Luapula Province, Zambia is blessed with fertile waterways, seasonal rivers, and an abundance of low lying wetlands. Combined with a reliably warm climate, these factors result in a comparatively high incidence of malaria. In Mansa district alone, there were an estimated 516 cases per 1000 people in 2006 (PSI). The need for locally accessible means of prevention is clear as education and net distribution, while effective in reducing case incidence, are not comprehensive.

A team of two Peace Corps Volunteers and two Host Country National Counterparts from rural communities developed, produced and tested various methods for the prevention of malaria via application of natural soaps and lotions at an Appropriate Technology Workshop held in Mansa, Luapula Province, Zambia, 22/05/2012 – 27/05/2012. The team developed the idea for their products by setting a series of design requirements to ensure that the repellents would be affordable, accessible, culturally compatible, and effective. This was accomplished through researching ICE materials and interviews with HCNs that live in the affected communities.

[heading style=”1″]Lotion Production Results:[/heading]
The team found that lotion production in particular has a strong cultural precedent in the Luapula area. Palm oil is used in the Lake Bangweulu area in the eastern part of the province as a moisturizing lotion for the skin and as a cooking fuel. Palm is so ubiquitous in this region that prices are well below the market value of any other oil, estimated at ZMK 8,000 (US$ 1.60) per 2.5 Liters of raw product. This accessibility makes palm oil an excellent candidate for use in natural production.

Neem leaves were used to give the lotion a repellent quality. Neem trees grow well in the Mansa area but are not very common throughout the region. The team used a recipe that used shea butter as a base and chose to replace this ingredient with palm oil to make the lotion more locally applicable (Neem Cream Recipe: A Natural Mosquito Repellent, Olga Samborska & Nyima Camara, PC/Gambia). The neem leaves were boiled and the resulting tea was mixed with soap shavings and palm oil to produce an attractive orange lotion. This product was very popular with HCN counterparts attending the workshop and has a high degree of cultural compatibility. Many of the HCN counterparts suggested adding glycerin solution to the lotion, a practice widespread in Zambia, to provide more cosmetic properties.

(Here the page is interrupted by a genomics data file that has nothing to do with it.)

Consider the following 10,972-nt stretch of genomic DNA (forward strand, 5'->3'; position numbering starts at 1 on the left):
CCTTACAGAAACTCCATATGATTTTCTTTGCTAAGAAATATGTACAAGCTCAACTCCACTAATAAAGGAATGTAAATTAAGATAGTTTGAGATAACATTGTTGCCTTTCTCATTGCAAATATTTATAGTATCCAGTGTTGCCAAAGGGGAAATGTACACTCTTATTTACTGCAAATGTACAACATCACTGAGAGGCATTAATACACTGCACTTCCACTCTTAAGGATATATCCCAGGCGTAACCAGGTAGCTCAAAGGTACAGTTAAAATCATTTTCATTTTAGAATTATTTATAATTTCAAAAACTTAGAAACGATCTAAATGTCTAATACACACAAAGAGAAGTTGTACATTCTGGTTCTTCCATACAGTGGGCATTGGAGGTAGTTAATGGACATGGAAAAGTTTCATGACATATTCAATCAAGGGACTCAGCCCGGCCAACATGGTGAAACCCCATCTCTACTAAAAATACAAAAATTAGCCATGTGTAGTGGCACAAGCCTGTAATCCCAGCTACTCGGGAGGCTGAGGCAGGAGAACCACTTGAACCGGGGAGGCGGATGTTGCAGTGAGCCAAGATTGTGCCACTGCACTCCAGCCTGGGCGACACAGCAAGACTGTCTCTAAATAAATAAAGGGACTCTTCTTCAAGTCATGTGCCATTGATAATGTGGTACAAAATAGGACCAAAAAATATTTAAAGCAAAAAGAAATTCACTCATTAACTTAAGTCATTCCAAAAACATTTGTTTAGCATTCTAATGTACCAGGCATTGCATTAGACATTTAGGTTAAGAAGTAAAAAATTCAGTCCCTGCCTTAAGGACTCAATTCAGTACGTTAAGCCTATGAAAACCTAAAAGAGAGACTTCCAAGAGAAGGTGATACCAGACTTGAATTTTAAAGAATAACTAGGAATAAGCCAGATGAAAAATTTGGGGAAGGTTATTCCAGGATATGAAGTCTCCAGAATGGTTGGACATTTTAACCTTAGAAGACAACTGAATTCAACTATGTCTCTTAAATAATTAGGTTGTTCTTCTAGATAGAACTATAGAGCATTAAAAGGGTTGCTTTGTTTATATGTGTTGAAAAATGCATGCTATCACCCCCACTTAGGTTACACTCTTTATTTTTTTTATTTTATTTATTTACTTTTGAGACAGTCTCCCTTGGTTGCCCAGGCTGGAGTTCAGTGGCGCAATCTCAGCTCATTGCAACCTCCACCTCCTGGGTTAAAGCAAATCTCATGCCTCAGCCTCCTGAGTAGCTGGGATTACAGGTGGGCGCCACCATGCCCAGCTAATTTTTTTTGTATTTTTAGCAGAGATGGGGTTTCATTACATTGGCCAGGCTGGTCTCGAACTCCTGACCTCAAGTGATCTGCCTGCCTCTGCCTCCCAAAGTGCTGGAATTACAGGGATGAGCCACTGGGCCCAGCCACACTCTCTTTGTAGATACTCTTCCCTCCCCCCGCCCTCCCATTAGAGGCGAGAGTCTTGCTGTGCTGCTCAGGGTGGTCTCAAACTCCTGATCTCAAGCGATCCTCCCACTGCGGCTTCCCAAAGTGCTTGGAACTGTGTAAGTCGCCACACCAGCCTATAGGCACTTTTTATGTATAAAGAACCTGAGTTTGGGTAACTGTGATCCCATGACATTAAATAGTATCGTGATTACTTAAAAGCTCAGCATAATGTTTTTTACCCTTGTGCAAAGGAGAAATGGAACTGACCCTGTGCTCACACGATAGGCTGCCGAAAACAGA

Testing results were mixed. Several PCVs used the lotion in the evenings to see how effective a repellent it is but not clear control was established and feedback was too varied to adequately process. The lotion needs to be tested for resiliency and effectiveness with captive mosquitoes under close observation for an accurate assessment. These conditions were not possible to meet at the Provincial Resource Center in Mansa and should be considered in the future.

[heading style=”1″]Soap Production Results:[/heading]
The design team found that soap production is cultural compatible and feasible in rural Luapula but is not prevalent. Basic recipes use raw plant oil, caustic soda, water, and a mould to manufacture solid bars of soap and are easily demonstrated. The use of caustic soda is questionable as the substance is relatively hazardous and only available in more urban markets. Caustic soda is affordable, however, with an estimated cost of ZMK 11,000 (US$ 2.20) per kilogram; a cost of about ZMK 2,000 (US$ 0.40) per kilogram of soap. This ingredient may be replaced with a local soda produced from potash in the future and further testing is necessary.

The team tested citronella production methods that used citrus rind from orange and lemon as well as lemongrass using hot water extraction. This proved to be rather difficult as it was not possible to easily decant the resulting citronella oil from the water. The team decided that using bruised orange peel and lemongrass would be easier to accomplish in the rural setting and applied this technique to an existing recipe for jatropha oil soap (The Jatropha Manual: A Guide to the Integrated Exploitation of the Jatropha Plant in Zambia, Reinhard Henning, bagani GbR) to take advantage of jatropha’s repellent qualities. Caustic soda and water were mixed to produce a lye solution that was then mixed with jatropha oil, orange peel, and lemongrass. The resulting mixture was poured into bamboo moulds lined with old plastic bags and left to harden. Jatropha is found in many places in Luapula but is not prevalent and oil production is not widespread. The oil also proved to be so strong in odor that the resulting soap smelled a bit like diesel fuel when combined with orange peel and lemongrass. These factors do not make jatropha oil a good candidate for adoption of this soap in rural communities. The team suggested mixing palm and sunflower oils, found easily in Luapula, for use in soap production in place of jatropha. The workshop did not allow adequate time to test this idea and participants expressed interest in continuing to experiment in their respective communities.